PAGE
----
More than 200 personal items of the iconic late artist and activist Frida Kahlo, which were locked away until 2004, will travel for the first time outside her native Mexico, for an exhibition opening this month at the V&A Museum London
This summer, the V&A Museum in London will explore how iconic artist and activist Frida Kahlo fashioned her identity. Frida Kahlo: Making Her Self Up will be the first exhibition outside of her native Mexico to display clothes and intimate possessions, reuniting them with key self-portraits and photographs to offer a fresh perspective on her compelling life story.
Magdalena Carmen Frida Kahlo y Calderón was born on 6th July 1907 in Coyoacán, on the outskirts of Mexico City. Her dad Guillermo was a photographer and artist who had been brought up in Germany, her mother a devout Catholic of mixed Indian and European heritage. They lived, with all of Frida’s sisters, in La Casa Azul (The Blue House).
Frida’s father, perhaps because he didn’t have a son, chose her to follow in his artistic footsteps. He encouraged her to appreciate painting and to copy the works of other artists. Frida was spoiled, indulged and impressionable and, when she was 15 her father enrolled her in school. This is where she first encountered Diego Rivera, later to become her husband, who had been commissioned to paint a mural at the school.
Crippled by polio as a child and then a few years later aged only 18, almost fatally wounded in a bus crash, Frida became, for many months, a bed-bound invalid encased in a full body cast. Self-portraiture became the primary focus of her art at this point and she began to paint using a mirror inset into the canopy of her four-poster bed. “I paint myself because I am often alone and I am the subject I know best.”
A place in history
Today Frida is recognised as one of the most significant artists and women of the 20th century. Working in close collaboration with the Museo Frida Kahlo, more than 200 objects from The Blue House will be on display at the V&A Museum, including personal items such as outfits, letters, jewellery, cosmetics, medicines and medical corsets. These were discovered in 2004, 50 years after being sealed in The Blue House by her husband Diego Rivera, following her death in 1954 aged 47.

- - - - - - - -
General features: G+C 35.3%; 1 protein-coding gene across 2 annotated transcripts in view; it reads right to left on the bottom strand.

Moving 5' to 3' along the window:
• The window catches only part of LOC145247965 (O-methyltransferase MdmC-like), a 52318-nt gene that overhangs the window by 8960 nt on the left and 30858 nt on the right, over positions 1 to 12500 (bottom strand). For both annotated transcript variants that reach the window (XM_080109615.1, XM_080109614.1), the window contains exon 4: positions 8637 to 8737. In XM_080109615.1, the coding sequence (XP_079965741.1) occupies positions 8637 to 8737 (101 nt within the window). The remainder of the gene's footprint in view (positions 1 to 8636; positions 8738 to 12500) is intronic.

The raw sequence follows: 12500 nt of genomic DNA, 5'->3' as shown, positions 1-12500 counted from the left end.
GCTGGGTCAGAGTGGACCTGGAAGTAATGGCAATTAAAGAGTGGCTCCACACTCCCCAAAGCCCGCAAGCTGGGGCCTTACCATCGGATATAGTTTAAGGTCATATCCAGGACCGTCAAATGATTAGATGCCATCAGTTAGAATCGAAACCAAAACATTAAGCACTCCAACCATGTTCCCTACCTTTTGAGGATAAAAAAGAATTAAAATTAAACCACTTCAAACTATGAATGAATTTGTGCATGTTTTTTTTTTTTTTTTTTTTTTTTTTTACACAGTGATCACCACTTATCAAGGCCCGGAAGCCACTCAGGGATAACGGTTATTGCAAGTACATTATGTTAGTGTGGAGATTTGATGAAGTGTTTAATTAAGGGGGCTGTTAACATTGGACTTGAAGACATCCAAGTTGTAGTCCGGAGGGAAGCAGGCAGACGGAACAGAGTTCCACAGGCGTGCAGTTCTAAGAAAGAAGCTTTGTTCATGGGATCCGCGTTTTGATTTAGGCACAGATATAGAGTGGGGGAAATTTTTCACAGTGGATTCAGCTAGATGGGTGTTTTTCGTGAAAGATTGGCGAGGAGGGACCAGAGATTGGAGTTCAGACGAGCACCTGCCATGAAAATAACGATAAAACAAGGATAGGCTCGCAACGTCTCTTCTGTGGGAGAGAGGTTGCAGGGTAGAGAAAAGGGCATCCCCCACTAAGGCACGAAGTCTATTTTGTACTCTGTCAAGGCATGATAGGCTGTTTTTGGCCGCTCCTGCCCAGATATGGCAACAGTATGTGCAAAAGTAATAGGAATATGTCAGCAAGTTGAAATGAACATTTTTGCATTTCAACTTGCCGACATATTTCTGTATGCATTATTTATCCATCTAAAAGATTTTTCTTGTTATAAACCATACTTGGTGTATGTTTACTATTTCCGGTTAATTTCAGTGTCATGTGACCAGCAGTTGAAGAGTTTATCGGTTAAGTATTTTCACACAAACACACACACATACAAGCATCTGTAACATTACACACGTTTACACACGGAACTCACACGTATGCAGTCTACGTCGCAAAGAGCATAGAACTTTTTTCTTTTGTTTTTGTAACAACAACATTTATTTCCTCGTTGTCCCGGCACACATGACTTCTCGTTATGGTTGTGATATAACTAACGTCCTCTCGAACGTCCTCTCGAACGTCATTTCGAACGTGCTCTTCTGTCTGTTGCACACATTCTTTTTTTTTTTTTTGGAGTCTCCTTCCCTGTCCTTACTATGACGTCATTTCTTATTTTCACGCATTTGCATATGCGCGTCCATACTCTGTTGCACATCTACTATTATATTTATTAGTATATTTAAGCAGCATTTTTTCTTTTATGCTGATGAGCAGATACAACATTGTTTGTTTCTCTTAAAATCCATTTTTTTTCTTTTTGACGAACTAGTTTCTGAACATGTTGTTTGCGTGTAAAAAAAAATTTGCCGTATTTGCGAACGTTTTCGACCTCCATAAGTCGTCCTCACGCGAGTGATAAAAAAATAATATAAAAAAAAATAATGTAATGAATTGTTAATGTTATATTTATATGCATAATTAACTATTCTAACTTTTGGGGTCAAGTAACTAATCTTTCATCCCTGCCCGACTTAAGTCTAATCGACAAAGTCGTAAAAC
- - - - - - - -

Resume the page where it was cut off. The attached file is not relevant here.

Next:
The exhibition explores Frida’s highly choreographed appearance and style, these include 22 distinctive colourful Tehuana garments; pre-Columbian necklaces that Frida strung herself; examples of intricately hand painted corsets and prosthetics which will be displayed alongside film and photography of the artist as a visual narrative of her life. Included in Kahlo’s make-up selection is her eyebrow pencil ‘Ebony,’ still within its original packaging, which she used to emphasise her signature mono brow, a defining feature of her self-portraits, and her favourite lipstick, Revlon’s ‘Everything’s Rosy’ as well as her red nail varnish. Her vividly coloured cosmetics are striking in the celebrated portraits by photographer Nickolas Muray, which show her wearing many of the clothes on display.
Frida empowered herself through her art and dress and much more was understood about her accident after the discovery of the objects in The Blue House. The exhibition illuminates this story through items such as her medicines and orthopaedic aids. In 1953, she had her leg amputated and her prosthetic leg will also be leaving Mexico for the first time. Frida clad the leg in a bright red leather boot and had it embroidered and tied bells on to it.
• Frida Kahlo: Making Her Self Up runs from 16th June-4th November 2018. Admission price £15. Advance booking is advised either in person at the V&A, online at www.vam.ac.uk/FridaKahlo or by calling 020 7942 2000 (booking fee applies).
Image top: © Nickolas Muray Photo Archives
Image right: © Diego Riviera and Frida Kahlo Archives, Banco de México, Fiduciary of the Trust of the Diego Riviera and Frida Kahlo Museums.